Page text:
All this is fine, but where did today’s engineers get the idea that computers should do more than crunch numbers at a rapid pace? The head of IBM’s Almaden Research Center Jeffrey Welser, who has spent close to five decades developing artificial intelligence, offered this simple answer: “The human mind cannot crunch numbers very well, but it does other things well, like playing games, strategy, understanding riddles and natural language, and recognizing faces. So we looked at how we could get computers to do that”.
Efforts to use algorithms and self-learning to develop a machine that would help humans make decisions have produced a spectacular effect. In designing Watson, IBM significantly raised the bar for the world of technology.
The study of the human brain, which has become a springboard for advancing information technology, will — without a doubt — have broader implications in our lives, affecting the realms of business, safety, security, marketing, science, medicine and industry. “Seeing” computers that understand natural language and recognize objects can help everyone, from regular school teachers to scientists searching for a cure for cancer. In the world of business, the technology should — in time — help use human resources more efficiently, find better ways to acquire new competencies and ultimately loosen the rigid corporate rules that result from adhering to traditional management models. In medicine, much has already been written on doctors’ hopes associated with the excellent analytical tool — IBM’s Watson. In health care, Watson will go through a patient’s medical history in an instant, help diagnose health conditions and enable doctors to instantly access information that could previously not be retrieved within the required time horizon. This may become a major breakthrough in diagnosing and treating diseases that cannot yet be cured.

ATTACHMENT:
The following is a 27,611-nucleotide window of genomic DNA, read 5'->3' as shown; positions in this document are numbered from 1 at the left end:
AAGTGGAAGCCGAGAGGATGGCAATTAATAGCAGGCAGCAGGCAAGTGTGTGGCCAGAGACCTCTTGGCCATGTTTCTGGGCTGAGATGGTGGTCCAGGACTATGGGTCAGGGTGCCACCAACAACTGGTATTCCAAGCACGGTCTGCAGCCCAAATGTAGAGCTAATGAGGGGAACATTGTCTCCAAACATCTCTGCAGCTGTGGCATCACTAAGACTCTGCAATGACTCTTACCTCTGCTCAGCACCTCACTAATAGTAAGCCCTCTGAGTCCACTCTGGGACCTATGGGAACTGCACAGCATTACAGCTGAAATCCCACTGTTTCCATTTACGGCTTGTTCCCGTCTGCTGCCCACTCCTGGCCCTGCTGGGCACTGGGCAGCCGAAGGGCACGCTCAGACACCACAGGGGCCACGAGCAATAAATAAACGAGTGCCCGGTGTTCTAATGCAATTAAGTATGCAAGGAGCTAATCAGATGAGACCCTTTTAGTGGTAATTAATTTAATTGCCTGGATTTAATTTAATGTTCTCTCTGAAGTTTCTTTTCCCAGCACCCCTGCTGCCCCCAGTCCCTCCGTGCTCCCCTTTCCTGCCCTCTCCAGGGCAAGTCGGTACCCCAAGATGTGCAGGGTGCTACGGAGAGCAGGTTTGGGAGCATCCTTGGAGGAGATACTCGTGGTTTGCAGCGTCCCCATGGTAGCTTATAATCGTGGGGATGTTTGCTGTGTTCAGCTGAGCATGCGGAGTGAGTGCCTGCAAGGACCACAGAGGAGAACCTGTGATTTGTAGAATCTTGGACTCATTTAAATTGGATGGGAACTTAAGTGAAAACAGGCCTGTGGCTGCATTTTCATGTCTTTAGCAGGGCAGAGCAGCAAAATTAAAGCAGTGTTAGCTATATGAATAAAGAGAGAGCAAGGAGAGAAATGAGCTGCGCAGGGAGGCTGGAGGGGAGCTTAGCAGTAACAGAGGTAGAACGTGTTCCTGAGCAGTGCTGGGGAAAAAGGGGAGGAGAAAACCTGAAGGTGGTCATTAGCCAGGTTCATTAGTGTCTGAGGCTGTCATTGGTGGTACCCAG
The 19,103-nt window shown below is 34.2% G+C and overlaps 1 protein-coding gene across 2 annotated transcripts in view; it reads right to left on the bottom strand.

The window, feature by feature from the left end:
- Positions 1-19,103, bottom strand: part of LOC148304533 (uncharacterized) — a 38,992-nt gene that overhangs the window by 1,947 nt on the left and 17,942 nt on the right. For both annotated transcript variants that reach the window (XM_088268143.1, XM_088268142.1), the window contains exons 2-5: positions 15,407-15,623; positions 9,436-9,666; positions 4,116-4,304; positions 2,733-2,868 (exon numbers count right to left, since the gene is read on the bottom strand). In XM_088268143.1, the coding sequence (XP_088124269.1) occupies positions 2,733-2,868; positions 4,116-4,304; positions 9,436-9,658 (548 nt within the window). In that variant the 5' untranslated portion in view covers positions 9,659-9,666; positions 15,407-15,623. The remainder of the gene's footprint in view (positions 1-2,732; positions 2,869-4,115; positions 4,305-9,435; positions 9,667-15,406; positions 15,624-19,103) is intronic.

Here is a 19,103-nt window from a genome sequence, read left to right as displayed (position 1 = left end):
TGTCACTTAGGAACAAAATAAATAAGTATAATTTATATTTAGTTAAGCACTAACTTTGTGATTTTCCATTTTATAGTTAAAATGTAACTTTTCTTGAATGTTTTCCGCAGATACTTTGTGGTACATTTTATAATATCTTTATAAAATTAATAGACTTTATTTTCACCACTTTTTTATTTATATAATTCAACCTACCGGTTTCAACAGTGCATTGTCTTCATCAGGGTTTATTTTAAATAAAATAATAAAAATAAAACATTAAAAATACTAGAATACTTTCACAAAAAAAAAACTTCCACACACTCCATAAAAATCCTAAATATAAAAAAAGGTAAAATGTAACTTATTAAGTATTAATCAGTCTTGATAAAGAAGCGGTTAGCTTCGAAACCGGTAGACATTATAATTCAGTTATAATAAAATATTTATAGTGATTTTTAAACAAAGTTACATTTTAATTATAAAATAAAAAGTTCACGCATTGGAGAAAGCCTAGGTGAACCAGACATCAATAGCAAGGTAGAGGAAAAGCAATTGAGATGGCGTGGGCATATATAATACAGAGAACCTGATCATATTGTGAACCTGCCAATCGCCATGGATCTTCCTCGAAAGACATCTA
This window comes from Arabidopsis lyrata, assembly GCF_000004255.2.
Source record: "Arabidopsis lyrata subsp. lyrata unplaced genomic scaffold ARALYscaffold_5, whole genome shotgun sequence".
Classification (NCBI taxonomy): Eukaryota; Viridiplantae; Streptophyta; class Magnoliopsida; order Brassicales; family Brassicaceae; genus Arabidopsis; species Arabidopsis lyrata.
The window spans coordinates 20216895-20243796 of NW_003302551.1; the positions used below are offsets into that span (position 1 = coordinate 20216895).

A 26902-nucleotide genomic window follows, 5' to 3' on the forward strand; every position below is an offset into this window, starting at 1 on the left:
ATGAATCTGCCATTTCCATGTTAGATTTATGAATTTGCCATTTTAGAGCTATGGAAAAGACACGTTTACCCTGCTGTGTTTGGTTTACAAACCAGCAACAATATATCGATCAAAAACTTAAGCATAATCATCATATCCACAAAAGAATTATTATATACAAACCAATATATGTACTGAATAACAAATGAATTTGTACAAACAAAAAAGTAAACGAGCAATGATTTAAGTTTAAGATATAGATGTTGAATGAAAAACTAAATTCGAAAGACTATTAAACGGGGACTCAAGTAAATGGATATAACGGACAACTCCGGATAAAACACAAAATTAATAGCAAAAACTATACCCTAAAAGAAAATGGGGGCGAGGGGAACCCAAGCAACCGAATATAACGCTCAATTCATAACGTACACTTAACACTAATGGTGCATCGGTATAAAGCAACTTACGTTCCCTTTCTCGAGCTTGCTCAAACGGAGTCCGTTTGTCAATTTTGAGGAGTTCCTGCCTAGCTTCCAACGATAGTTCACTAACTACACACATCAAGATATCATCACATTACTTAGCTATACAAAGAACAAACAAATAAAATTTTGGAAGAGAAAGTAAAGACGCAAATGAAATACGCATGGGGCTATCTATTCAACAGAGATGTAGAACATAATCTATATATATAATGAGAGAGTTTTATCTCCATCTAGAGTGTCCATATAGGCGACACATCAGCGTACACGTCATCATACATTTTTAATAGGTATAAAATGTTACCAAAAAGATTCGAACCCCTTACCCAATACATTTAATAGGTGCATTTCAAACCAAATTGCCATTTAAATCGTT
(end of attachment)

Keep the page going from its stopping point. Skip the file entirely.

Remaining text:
Watson has attracted considerable interest from the oncology community, whose members have high hopes for the computer’s ability to rapidly search through giant cancer databases (which is crucial in cancer treatment) and provide important hints to doctors.
Combined with quantum computing, this will become a robust tool for solving complex technological problems. Even today, marketing experts recognize the value of cognitive computing systems, which are playing an increasingly central role in automation, customer relationships and service personalization. Every area of human activity in which data processing, strategic planning and modeling are of importance, will eventually benefit from these technological breakthroughs.
Some people go as far as to claim that cognitive computing will begin the third age of IT. Early in the 20th century, computers were seen as mere counting machines. Starting in the 1950s, they began to rely on huge databases. In the 21st century, computers learned to see, hear and think. Since human thinking is a complex process whose results are often unpredictable, perhaps we could presume that a cognitive union of man and machine will soon lead to developments that are now difficult to foresee.
Machines of the future must change the way people acquire and broaden their knowledge, to achieve “cognitive” acceleration. However, regardless of what the future may bring, the present day, with its ever more efficient thinking computers is becoming more and more exciting.